Saturday, October 23, 2010

A Ludicrous Plan for Financial Independence

I calculated my net worth today (something I do about once a quarter) and found that I could quit working if I was able to live on $436/month or $5240/year (based on a safe withdrawal rate of 4%). This is only about 1/5 of my actual expenditures, so I'm nowhere near actual FI. But for the first time I found myself thinking, "Well, I could probably do that if I was really desperate."

I know of at least one blogger, Annienygma, who lives on about $500 per month (she owns a mobile home, but it sounds like she bought it for as little as a couple thousand dollars). She lives what sounds like a pretty decent life but she lives somewhere in the south (ugh) and really skimps on air conditioning--I'm a huge wimp when it comes to climate control.

A few years ago when I lived in Austin, I think I could have squeaked by on $436/month (in fact, I may have--I was working part time for $7.50/hour). I sublet a studio for $300/month (a discount off the usual rent of $450), and had a friend who lived in a similar apartment where the actual rent was $300. I lived alone but the apartment could have worked for a couple. It had a decent kitchen and a largish main room--if I was living there with R., he could have part of the room as an office with room for a computer desk, I could work on the card-table sized kitchen table, and there would be room for a double bed (maybe a queen, but not our current king).

At that time, I was spending about $80 a month on groceries, a number I still think I could stick to these days (especially since back then I was eating cereal with soy milk every morning instead of oatmeal with water).

I didn't have a car. My bus pass was $10 per month, bringing expenses to $390.

That leaves $46, which is enough for the electric and gas bill in an apartment like that with a few bucks per month left over, depending on the time of year.

I could almost do that. I could live without home Internet service by walking to the library (which is exactly what I did back then). I didn't have health insurance, and if I was really financially desperate, would probably go without it again as I'm still young and healthy. I could live without eating out, or buying clothes other than an occasional Goodwill purchase.

But I don't think I could live without a phone. If I didn't have Internet, I couldn't use Skype. And without that, I don't think I could get phone service for less than $20-30 a month. Today, my cell phone costs me about $10/month, but that's if I only use it for about 100/minutes a month, which wouldn't be enough if it was my only phone (I don't make many local calls, but I don't think I would be willing to give up talking on the phone to my parents and brother regularly).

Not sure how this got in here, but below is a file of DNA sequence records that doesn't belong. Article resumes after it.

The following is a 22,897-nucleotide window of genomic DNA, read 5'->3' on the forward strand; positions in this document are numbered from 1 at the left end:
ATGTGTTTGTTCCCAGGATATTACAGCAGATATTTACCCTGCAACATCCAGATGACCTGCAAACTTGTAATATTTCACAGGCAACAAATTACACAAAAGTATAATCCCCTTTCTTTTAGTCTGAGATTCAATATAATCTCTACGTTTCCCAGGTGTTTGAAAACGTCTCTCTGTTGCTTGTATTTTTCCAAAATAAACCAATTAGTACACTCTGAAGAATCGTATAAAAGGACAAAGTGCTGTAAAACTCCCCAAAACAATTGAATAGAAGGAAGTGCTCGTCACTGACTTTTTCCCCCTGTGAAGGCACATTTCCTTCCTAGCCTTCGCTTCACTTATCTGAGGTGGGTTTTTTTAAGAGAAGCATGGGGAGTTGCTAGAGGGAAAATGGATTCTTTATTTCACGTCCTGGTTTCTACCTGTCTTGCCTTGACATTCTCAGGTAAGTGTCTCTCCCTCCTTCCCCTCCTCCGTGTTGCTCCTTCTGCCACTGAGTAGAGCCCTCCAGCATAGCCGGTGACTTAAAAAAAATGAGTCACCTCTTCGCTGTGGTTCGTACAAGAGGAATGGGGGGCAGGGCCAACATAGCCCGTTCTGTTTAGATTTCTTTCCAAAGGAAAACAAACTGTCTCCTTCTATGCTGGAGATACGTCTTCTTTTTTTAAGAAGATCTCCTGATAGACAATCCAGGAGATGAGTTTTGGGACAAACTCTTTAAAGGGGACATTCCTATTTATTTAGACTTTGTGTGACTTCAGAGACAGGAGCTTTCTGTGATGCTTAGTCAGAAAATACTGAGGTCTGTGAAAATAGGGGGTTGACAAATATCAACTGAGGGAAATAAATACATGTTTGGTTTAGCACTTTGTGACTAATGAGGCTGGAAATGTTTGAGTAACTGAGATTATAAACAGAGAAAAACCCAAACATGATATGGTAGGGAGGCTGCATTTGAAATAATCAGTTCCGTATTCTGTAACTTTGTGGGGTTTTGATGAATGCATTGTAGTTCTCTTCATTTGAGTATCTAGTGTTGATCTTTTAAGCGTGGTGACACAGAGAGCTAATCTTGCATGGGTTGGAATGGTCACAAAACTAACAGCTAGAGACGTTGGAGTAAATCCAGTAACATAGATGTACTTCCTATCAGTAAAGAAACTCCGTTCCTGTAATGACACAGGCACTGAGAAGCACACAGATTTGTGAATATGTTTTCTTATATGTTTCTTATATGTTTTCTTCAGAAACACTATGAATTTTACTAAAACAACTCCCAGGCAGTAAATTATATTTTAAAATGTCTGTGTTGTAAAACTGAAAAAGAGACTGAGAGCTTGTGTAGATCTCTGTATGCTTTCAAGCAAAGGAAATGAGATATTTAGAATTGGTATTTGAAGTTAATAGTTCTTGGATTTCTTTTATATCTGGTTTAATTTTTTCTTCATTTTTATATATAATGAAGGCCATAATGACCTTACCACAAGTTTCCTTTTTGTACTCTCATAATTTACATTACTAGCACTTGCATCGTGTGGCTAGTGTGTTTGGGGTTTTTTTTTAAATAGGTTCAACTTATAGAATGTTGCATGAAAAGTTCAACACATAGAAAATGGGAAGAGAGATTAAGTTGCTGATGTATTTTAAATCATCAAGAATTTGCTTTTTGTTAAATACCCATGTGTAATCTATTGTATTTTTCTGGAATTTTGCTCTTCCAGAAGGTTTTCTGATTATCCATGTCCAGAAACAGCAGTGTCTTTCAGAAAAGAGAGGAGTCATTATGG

If I cut out the bus pass (which would suck in Austin, with its hot summers) or cut my food expenditures down to the bone, I could free up maybe $15-20/month for phone. If I could limit my phone time to 200 minutes/month (still a stretch--I typically talk to my parents about an hour a week, and like to talk to my brother a similar amount), I could do it.

Just for fun, I searched what I could rent in the Chicago area for $300. There was literally nothing as far as actual apartments go (well, one condemned-looking house in Gary, Indiana). One can find a few shares in that price range--if I was single, this apartment is close to where I live now and the poster doesn't sound too crazy (though "dog-friendly" makes me worry that she has a large, enthusiastic golden retriever).

I guess I'm not even financially independent at a ludicrous level yet. But I'm getting there.


Anonymous said...

Keep going! Your not that far of really. I'm guessing your net worth is about $131000 and if your saving about 75% of your income, I reckon if i've run the figers correcty you could hit your target in 5 - 6 years ?? 35 seems like a good age to retire :) Anyway I love reading your posts to please keep writing!

Lisa said...

I think having the goal of financial independence and having thought out the possibility of living on less indicates just how serious you truly are. I think that if you are able and comfortable with living that kind of lifestyle that you should go for it. I would caution about the health insurance, despite being young and healthy. Maybe consider a HSA or high deductible plan so at least you have some coverage. What do you think?

Scarlett said...

@Lisa: Thanks for commenting! I'm not quite there yet but I'm getting closer.

I will definitely be waiting until I can afford health insurance before declaring myself officially financially independent...will probably go with a high deductible plan when the time comes.

DeirdreR said...

Good luck! I admire your determination. I'm totally inspired though!

Annie said...

Hello! I actually traded most of my furniture for my mobile home (in an incredible stroke of luck), though we started out at a price of $1,500 before we started swapping around. I ended up paying a couple hundred plus the transfer fee to move in!

The trailer is paid off, as well as my van; if this were not the case I would have to allow a lot more to live on, but my monthly expenses (not including food) comes to $400 on the high side. I've had to pay that in just rent in other places :(.

I experiment with a lot of things to save money, some I keep and some I don't but overall I do love my life! It took a bit of planning and saving to get where I am today, but I know it is not an impossible goal for others. Good luck!

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Anonymous said...

You seem to think that the 4% rule works indefinitely. However, it doesn't. It is a guideline for making a lump sum last for 30 years (roughly the traditional retirement length of 65 to 95). If you expect it to last from ages 35 to 100 you are mistaken.